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Monday, 28 November 2011

POV-FS - On the Road - England - Day Four: Euston Station, the Train Journeys North

Partially Obstructed View at Gigg Lane
    Up early this morning, a spot of breakfast in the dining room of the hotel - beans with breakfast is just odd, but I do love the colour of an egg yolk here - then a quick jaunt over to Euston Station.

    A light rain began to fall, pleasant enough as I like rain, but it was only a brief shower. There seem to be a real lack of garbage cans, I am told it is due to bomb concerns, which is understandable, but means I have lots of junk in my pockets, oh well.

    The train ride was smooth, quick and enjoyable. Other than being a little warm - it's stuffy everywhere it seems - it was fun. I could get all lyrical about the countryside, these neat little canals and their long boats, or the Sunday football on pitches we passed at high speeds, but that's not really my remit here, on to the football.

    Arrived in Manchester a little after noon, quick stop to check in at the hotel and drop off the luggage then onto the Metrolink bound for Bury.

    Without being patronizing Bury was a quaint little burg, the bus station took up a large part of downtown and the cabs - whose quality had downgraded steadily throughout the day - were few and far between.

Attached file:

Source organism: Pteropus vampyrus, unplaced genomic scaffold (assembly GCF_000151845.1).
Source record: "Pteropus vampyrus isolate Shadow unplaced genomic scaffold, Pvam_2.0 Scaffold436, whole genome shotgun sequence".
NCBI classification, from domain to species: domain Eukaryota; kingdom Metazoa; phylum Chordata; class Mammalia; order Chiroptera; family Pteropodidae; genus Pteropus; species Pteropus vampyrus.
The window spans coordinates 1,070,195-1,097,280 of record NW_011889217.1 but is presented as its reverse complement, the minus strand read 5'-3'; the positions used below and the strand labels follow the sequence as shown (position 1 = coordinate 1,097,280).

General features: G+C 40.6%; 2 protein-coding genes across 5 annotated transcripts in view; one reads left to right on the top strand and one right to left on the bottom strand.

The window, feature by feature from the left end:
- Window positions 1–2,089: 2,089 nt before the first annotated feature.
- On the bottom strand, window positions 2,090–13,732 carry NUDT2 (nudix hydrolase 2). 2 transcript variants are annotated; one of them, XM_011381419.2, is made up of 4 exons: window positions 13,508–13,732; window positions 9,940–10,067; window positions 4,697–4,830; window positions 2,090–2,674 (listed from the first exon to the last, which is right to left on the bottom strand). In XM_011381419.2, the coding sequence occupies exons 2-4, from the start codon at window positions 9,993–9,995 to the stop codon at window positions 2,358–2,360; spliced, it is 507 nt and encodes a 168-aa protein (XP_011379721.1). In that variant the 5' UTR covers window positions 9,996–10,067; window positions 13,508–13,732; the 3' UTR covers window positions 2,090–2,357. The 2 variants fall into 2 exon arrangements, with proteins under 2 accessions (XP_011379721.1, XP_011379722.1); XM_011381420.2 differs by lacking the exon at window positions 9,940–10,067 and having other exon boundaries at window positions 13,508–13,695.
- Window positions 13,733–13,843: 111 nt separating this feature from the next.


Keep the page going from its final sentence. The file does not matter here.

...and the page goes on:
Rather than risk being late, a cab was summoned, off to Gigg Lane we went.

    Now the Lane is usually home to Bury FC, but FC United of Manchester rent out the ground - due to its proximity - as their home until they can afford to build their own.

    An off-shoot club of Manchester United - formed by disillusioned fans after the leveraged buyout takeover by the unpopular Glazer regime at Old Trafford - FCUM are one of the better supported Non-League sides and their opponent's Altrincham FC are on of the oldest.

    Compared to the Emirates the day before it was a step into the past; the ground, rather than dominating the area as had Arsenal's home, was tucked innocuously behind a residential area, and showed signs of being well-used and well-loved.

    The ancient turnstiles spun - as they had many times before - for the bargain price of 8 pounds. The concourse reminded me of some of the more run-down local arenas I had played my youth hockey in. Dingy, yet romantic; worn, but wearing it well. One could tell the experience was to be much different from the start.

    After selecting a seat in the main stand - general admission is a blessing - the Tannoy, showing a great deal of self-awareness, blared tinnily some retro reggae-ska; all upstrokes and treble of a happier, more optimistic time. And and and.

Prematch warmup
    'Red Red Wine' brought the events closer to the present, but still pleasantly old school, as the players warming up reflected the cheerful attitude of the day. Smiling and joking, having some fun and cheekily having a laugh with each other; far removed from the mechanical professionalism of the Premier League's prematch routine.

Home End; though it was just as loud in ours